June 19, 2013 Leave a comment
A certain Keith McCullough and Jim Cramer recently got into a very public brouhaha over Linn Energy LLC (“LINE”) and LinnCo LLC (“LNCO”). I personally enjoy these battleground stocks very much (in part, because I’ve demonstrated the ability to make money off some of them) and wanted to post my initial thoughts. I may update this post periodically, and keep it as a ‘working version’ document indefinitely.
You should assume this post is for educational, conversational, and entertainment purposes. Below, I include reasons to:
(B) Sell/Short and
(C) Open Questions and Thoughts
A few disclosures:
- I currently hold no position in LINE, LNCO.
- I am currently short another name in the same or similar space(s).
- I have not spoken privately with Jim Cramer, Keith McCullough, or any other bull/bear about LINE/LNCO for the purposes of this post.
- This post is subject to change and revision, at my full discretion, at any time.
- 1, 2, 3, and 4 may change at any time.
Reasons to Buy/Hold:
- High short interest (as a shorter duration risk factor) and/or perceived high high short interest.
- High dividend yield (From a behavioral/decision-science perspective, the holders and marginal buyers will hold on blindly until a dividend cut or similar negative event)
- Great Management team, and/or the perception of a great mgmt team – A certain “Larry Bird” hedge fund manager told me that the management team says they are the best in the industry and that they have best corp dev team. CEO says he is a 10.
- Their dependence on Wall Street may allow them to survive indefinitely (even if it’s a de facto ponzi). It’s a incestuous, unethical relationship between Wall Street/Consultants/Lawyers/Accountants and… Linn Energy. Linn Energy gives them fees, Wall Street gives it life blood. The other enablers provide a sense of legitimacy (“false walls of integrity”)
- No one knows how markets will behave tomorrow, so some of these “hedge” positions may end up benefiting them disproportionately and just when they need it.
- Flamboyant and promotional CEO (the kind of guy many like to see fail, or are never surprised when they do fail).
- Some accounting concerns, specifically pertaining to cash available to meet distributions. Novastar anyone.. or?
- Resembles a ponzi borrower* – They depend on external capital. How much would LINN be worth if Wall Street closed indefinitely? If the equity markets fell 20%? 30%? 40%? If interest rates went to ___ ?
- Has that roll-up stench.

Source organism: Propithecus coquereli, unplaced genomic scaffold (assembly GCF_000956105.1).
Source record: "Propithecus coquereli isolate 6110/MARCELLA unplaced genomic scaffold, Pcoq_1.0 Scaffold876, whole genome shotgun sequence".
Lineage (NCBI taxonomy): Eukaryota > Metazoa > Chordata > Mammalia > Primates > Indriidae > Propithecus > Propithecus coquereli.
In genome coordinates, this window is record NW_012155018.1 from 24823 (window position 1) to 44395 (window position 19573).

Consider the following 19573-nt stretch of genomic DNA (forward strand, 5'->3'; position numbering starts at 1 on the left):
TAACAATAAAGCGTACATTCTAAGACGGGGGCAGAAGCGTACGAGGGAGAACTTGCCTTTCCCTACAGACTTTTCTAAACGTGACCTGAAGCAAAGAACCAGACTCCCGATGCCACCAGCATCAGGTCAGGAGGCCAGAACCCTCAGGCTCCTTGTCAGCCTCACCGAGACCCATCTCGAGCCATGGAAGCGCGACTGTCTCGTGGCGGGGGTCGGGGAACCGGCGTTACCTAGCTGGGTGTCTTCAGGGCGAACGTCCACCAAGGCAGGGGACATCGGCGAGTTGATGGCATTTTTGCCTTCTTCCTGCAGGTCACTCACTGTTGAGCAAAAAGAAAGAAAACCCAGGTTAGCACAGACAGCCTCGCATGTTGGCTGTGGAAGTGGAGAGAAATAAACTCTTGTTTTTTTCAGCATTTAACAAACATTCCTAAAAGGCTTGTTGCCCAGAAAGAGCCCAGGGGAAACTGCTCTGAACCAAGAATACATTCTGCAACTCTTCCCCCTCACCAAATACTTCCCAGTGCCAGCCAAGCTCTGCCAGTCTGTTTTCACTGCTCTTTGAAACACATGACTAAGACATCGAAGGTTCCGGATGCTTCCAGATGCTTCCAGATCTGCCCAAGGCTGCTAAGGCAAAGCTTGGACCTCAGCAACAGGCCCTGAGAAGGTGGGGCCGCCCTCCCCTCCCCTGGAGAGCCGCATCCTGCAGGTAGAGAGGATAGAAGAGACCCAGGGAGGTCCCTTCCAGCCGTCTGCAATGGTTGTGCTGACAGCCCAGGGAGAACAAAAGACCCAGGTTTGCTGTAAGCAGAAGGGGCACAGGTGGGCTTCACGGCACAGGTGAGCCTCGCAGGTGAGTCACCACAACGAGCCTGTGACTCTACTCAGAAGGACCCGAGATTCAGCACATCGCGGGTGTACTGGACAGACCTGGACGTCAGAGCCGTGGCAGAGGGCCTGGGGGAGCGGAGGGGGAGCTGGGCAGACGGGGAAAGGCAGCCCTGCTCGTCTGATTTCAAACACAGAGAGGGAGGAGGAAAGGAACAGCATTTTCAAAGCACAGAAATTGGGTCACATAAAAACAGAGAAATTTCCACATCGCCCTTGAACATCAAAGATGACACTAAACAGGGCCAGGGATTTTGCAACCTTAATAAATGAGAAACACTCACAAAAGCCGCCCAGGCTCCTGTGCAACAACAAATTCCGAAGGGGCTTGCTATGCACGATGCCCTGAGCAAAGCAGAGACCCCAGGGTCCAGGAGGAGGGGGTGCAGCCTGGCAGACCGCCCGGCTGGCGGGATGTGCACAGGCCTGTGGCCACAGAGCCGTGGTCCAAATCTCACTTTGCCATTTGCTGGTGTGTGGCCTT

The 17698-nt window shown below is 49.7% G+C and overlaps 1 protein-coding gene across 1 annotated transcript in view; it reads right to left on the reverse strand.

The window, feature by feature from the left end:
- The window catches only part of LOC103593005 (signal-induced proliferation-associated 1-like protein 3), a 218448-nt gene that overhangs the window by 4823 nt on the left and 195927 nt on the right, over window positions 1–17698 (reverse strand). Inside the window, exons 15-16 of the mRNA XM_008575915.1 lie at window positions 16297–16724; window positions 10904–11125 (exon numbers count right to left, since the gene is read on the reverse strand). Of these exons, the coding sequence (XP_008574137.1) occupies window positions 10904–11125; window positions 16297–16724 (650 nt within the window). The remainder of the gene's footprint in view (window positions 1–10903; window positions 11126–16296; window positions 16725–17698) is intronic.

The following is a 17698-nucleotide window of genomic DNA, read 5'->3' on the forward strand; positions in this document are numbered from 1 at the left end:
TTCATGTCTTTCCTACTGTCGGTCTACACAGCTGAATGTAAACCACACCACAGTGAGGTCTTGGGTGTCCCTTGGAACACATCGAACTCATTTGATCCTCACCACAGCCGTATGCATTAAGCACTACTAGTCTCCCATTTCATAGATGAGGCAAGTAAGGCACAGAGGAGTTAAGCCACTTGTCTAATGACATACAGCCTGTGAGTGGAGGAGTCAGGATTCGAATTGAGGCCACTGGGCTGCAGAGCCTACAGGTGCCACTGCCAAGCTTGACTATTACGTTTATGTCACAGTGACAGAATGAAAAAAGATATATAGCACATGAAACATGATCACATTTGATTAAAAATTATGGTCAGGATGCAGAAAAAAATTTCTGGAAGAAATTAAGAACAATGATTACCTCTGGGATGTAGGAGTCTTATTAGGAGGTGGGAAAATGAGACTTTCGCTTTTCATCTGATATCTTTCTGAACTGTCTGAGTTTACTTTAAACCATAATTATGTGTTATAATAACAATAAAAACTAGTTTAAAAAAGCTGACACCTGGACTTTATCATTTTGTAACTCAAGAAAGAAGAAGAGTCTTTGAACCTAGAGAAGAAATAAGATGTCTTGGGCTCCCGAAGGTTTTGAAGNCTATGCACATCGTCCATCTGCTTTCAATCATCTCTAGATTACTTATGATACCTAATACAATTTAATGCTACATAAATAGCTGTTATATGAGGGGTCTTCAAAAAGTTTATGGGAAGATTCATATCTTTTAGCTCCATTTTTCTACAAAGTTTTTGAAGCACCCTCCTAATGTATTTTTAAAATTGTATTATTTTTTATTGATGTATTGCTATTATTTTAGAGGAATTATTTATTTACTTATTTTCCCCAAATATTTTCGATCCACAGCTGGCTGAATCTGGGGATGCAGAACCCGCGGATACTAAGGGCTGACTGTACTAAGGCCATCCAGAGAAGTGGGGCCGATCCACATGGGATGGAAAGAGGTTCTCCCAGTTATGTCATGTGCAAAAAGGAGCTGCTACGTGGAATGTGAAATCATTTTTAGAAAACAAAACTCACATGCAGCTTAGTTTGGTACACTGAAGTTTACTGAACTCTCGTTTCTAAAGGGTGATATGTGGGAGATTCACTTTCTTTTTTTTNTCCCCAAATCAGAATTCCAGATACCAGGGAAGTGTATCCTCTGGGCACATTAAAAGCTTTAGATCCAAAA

- High short interest (as a longer duration predictive factor)
- High dividend yield (seems counter-intuitive, but higher yield means its currency is cheaper, so equity as currency is less valuable)
Open Questions and Thoughts:
- Is Linn Energy today more like a Fairfax Financial of 2006/2007, or more like an Enron?
- Need to better understand these “hedges” and their entire speculative/securities book. Need to talk to relevant parties with domain knowledge/familiarity.
- It’s a “battleground stock” – Jim Cramer/Leon Cooperman and Hedgeye/Barron’s are the public faces of the bull and the bear (a few others have chimed in, and I know it’s been on many people’s radar). I personally like battleground situations, and have demonstrated the ability to make money off of them…but they’re not for everyone.
- The equity price does not appear to be at an extreme (high or low), nor is the recent velocity (price change per unit time) noteworthy.. so it seems that on a market price action basis, there is no “fat pitch”.
- I’m going to assume I have no edge, and that I am the “patsy on the table”. I assume Kevin Kaiser, Leon Cooperman’s LINE analyst, and the other parties who are not publicly involved know more about LINE than I do.
- Some believe their “hedging” is unorthodox, aggressive.
My current opinion: LINE seems like a cross between an O&G operator, roll-up, and hedge fund. I’m not sure if LINE is more of a Fairfax Financial (of the 2006-2008 time period) or an Enron. My understanding of the Fairfax story is that the shorts were correct about most of the facts, but Fairfax nevertheless ended up surviving and prospering for the following reasons (see its stock price since 2006):
- The government did not act upon some of the red flags, specifically the tax-related ones.
- Fairfax (to its credit) made a very smart bet against subprime, and it paid off asymmetrically.
1. and 2. allowed Fairfax to ‘overcome’ the red flags. It happens. So LINE could also be a situation where the bears are right about pretty much everything, but a series of unexpected and unlikely events lets it survive and thrive indefinitely… or the bears are flat out wrong. Unlike Fairfax, the cost of being wrong seems higher in the case of LINE because you can get hurt badly both on the carry cost (i.e. dividend) and the risk that the principle rises in market value.
*Ponzi, in the Hyman Minsky sense -
Minsky argued that a key mechanism that pushes an economy towards a crisis is the accumulation of debt by the non-government sector. He identified three types of borrowers that contribute to the accumulation of insolvent debt: hedge borrowers, speculative borrowers, and Ponzi borrowers.
The “hedge borrower” can make debt payments (covering interest and principal) from current cash flows from investments. For the “speculative borrower”, the cash flow from investments can service the debt, i.e., cover the interest due, but the borrower must regularly roll over, or re-borrow, the principal. The “Ponzi borrower” (named for Charles Ponzi, see also Ponzi scheme) borrows based on the belief that the appreciation of the value of the asset will be sufficient to refinance the debt but could not make sufficient payments on interest or principal with the cash flow from investments; only the appreciating asset value can keep the Ponzi borrower afloat.